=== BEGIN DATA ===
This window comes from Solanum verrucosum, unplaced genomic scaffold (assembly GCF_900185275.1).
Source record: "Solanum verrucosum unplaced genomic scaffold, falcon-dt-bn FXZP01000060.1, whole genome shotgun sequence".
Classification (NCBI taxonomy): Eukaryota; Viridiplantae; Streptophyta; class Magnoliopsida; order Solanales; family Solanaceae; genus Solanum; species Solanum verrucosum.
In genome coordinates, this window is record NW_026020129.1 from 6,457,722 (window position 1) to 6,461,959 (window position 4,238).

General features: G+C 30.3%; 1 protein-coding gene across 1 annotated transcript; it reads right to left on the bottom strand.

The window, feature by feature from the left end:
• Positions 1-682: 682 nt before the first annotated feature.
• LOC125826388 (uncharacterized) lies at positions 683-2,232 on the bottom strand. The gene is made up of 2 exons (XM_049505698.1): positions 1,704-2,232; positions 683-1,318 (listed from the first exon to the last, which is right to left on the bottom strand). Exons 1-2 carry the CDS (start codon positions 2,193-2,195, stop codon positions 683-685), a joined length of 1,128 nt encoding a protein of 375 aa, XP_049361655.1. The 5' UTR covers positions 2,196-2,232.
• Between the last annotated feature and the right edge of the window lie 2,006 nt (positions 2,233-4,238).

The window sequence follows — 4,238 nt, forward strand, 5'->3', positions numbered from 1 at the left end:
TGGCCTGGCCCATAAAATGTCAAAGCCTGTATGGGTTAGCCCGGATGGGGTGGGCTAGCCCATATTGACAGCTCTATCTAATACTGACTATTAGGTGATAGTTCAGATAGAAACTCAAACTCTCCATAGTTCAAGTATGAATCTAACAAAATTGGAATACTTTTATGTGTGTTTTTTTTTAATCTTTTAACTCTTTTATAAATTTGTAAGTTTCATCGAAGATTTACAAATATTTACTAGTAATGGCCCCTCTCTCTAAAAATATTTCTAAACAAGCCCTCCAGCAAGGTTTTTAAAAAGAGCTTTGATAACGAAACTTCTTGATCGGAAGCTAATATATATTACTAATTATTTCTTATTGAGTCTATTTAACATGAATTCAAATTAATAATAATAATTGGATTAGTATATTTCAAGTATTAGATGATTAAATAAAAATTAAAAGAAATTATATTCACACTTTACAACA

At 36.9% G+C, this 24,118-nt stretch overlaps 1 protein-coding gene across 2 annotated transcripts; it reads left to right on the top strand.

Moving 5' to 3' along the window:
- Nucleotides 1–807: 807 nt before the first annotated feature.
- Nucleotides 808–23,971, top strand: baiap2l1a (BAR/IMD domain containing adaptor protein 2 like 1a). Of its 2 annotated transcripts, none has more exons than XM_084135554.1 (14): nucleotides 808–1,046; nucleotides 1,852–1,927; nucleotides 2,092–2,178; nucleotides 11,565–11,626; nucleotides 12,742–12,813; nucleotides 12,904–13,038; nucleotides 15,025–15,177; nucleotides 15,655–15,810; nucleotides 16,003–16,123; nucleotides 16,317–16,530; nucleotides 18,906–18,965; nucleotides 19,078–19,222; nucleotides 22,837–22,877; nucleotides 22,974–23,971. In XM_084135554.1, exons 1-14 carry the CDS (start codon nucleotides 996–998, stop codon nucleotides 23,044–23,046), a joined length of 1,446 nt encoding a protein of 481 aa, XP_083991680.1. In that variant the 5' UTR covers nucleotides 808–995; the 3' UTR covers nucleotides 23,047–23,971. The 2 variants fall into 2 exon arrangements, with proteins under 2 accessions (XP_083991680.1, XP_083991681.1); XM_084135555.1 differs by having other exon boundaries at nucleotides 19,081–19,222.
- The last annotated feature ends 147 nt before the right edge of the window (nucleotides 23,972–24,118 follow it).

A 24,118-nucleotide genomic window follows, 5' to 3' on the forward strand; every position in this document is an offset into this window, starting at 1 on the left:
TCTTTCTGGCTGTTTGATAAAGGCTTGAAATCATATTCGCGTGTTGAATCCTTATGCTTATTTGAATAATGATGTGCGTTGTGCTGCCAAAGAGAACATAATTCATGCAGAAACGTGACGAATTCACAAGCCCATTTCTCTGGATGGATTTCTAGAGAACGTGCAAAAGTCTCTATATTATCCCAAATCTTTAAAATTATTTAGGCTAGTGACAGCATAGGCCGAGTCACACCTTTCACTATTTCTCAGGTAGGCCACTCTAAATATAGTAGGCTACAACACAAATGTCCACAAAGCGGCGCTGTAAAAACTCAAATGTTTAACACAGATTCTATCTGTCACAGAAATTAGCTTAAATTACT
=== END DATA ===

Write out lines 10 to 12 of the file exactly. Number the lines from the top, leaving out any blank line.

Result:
The window sequence follows — 4,238 nt, forward strand, 5'->3', positions numbered from 1 at the left end:
TGGCCTGGCCCATAAAATGTCAAAGCCTGTATGGGTTAGCCCGGATGGGGTGGGCTAGCCCATATTGACAGCTCTATCTAATACTGACTATTAGGTGATAGTTCAGATAGAAACTCAAACTCTCCATAGTTCAAGTATGAATCTAACAAAATTGGAATACTTTTATGTGTGTTTTTTTTTAATCTTTTAACTCTTTTATAAATTTGTAAGTTTCATCGAAGATTTACAAATATTTACTAGTAATGGCCCCTCTCTCTAAAAATATTTCTAAACAAGCCCTCCAGCAAGGTTTTTAAAAAGAGCTTTGATAACGAAACTTCTTGATCGGAAGCTAATATATATTACTAATTATTTCTTATTGAGTCTATTTAACATGAATTCAAATTAATAATAATAATTGGATTAGTATATTTCAAGTATTAGATGATTAAATAAAAATTAAAAGAAATTATATTCACACTTTACAACA

At 36.9% G+C, this 24,118-nt stretch overlaps 1 protein-coding gene across 2 annotated transcripts; it reads left to right on the top strand.